This chapter describes how to use the graphical user interface provided with Data Explorer. This interface enables you to create and control the visualization of data. An image is created by applying data, as input, to a visual program. The visual program is a sequence of interconnected functions acting on one or more inputs and producing one or more outputs. Typically, input is user data and output is a realization of that data in the form of an image.
Data Explorer consists of the following windows:
You can use the Startup window to access other windows in Data Explorer.
Visual Program Editor
You can use the Visual Program Editor (VPE) to create and alter visual programs and macros.
You can use Control Panel windows to set and control the input parameters of visual program tools.
You can use the Image window to view an image created by Data Explorer.
You can use the Colormap Editor to map colors and opacity to specified data.
You can use the Sequencer to advance through a data series or to step through a changing sequence of input parameters.
You can use the Message window to access error and working information about your execution.
You can use the Help window to access online documentation.
A graphical user interface that simplifies the import of data.
A graphical user interface that simplifies the process of adding modules to Data Explorer.
To run Data Explorer using a workstation, you must have:
You can start Data Explorer in any of several modes. In all cases, you must first do the following:
If you are going to create, modify, and execute visual programs, start Data Explorer initially in the Visual Program Editor and connect to the executive (server) by typing:
dx -edit [program]where program (which is optional) names an existing visual program.
If you plan to execute a previously created visual program, start Data Explorer initially in the Image window and connect to the executive (server) by typing:
dx -image programor
dx -menubar programwhere program is the name of an existing visual program.
You may want to start the user interface without connecting to the executive. For example, you may want to work on a visual program or macro, but may not plan to execute it until some later time. In that case, you can start Data Explorer with the following command:
dx -edit -uionlyOnce the user interface is started, you can connect to the executive portion of Data Explorer by following the procedures described in 9.3 , "Connecting to the Server".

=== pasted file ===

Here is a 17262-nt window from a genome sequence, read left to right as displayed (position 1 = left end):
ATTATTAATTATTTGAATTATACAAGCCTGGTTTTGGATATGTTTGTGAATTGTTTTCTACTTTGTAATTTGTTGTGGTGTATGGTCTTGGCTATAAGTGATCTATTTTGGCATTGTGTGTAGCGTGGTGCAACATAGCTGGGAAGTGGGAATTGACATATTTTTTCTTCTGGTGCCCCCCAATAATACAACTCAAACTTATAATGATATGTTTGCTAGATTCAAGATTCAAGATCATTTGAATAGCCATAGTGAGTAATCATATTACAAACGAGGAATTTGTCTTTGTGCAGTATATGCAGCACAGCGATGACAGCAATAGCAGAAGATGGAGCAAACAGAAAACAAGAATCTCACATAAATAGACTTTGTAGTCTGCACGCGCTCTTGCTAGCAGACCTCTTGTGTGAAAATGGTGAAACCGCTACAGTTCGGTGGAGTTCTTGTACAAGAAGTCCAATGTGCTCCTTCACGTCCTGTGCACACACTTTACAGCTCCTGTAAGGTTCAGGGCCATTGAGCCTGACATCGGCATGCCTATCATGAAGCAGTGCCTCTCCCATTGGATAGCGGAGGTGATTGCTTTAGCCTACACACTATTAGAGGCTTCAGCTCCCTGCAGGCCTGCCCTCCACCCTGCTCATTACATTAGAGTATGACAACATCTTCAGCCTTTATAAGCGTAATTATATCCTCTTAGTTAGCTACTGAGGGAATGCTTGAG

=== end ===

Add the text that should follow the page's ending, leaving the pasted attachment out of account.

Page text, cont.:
All of the command line options for Data Explorer are described in C.2 , "Command Line Options".
There are several environment variables that you may find useful to customize Data Explorer. These can be set in your login profile, or set as required.
The DXMACROS environment variable is a list of the directories in which Data Explorer will look for macros. If you do not specify DXMACROS, you will need to load macros individually, using the process described in 7.2 , "Creating and Using Macros". The directories are searched in the order in which they are specified in the environment variable. If multiple macros with the same name are encountered, the first macro found is used.
An example of the statement setting the DXMACROS environment variable (in the C shell environment) is the following:
setenv DXMACROS /usr/mydirectory/projectAmacros:/usr/mydirectory/projectBmacroswhere /usr/mydirectory/projectAmacros and /usr/mydirectory/projectBmacros are two directories in which macros will be sought. Multiple directories can be listed, with directory names separated by a colon.
The DXDATA environment variable specifies a list of directories in which Data Explorer will search for data files. If the data you wish to import are in one of the directories specified in the DXDATA environment variable, then you do not need to specify the complete path name to the data in the Configuration dialog box for the Import tool. You can simply specify the file name, and the Import module will look in the specified directories for the data file. The directories are searched in the order in which they are listed in the environment variable; and the first occurrence of the data file is used.
An example of a statement that sets the DXDATA environment variable (in the C shell environment) is the following:
setenv DXDATA /usr/mydirectory/mydata:/usr/group/groupdatawhere /usr/mydirectory/mydata and /usr/group/groupdata are two directories that contain data files. Multiple directories can be listed, with directory names separated by a colon.
The DXHOST environment variable is the initial machine name of the workstation on which to run the executive. If DXHOST is not specified, then a default of "localhost" is used. See 9.3 , "Connecting to the Server" for more information on how to connect to the server. The host name should be the name that results when you issue the uname -n shell command.
The rest of the environment variables and start-up options are discussed in Appendix C. "Environment Variables and Command Line Options".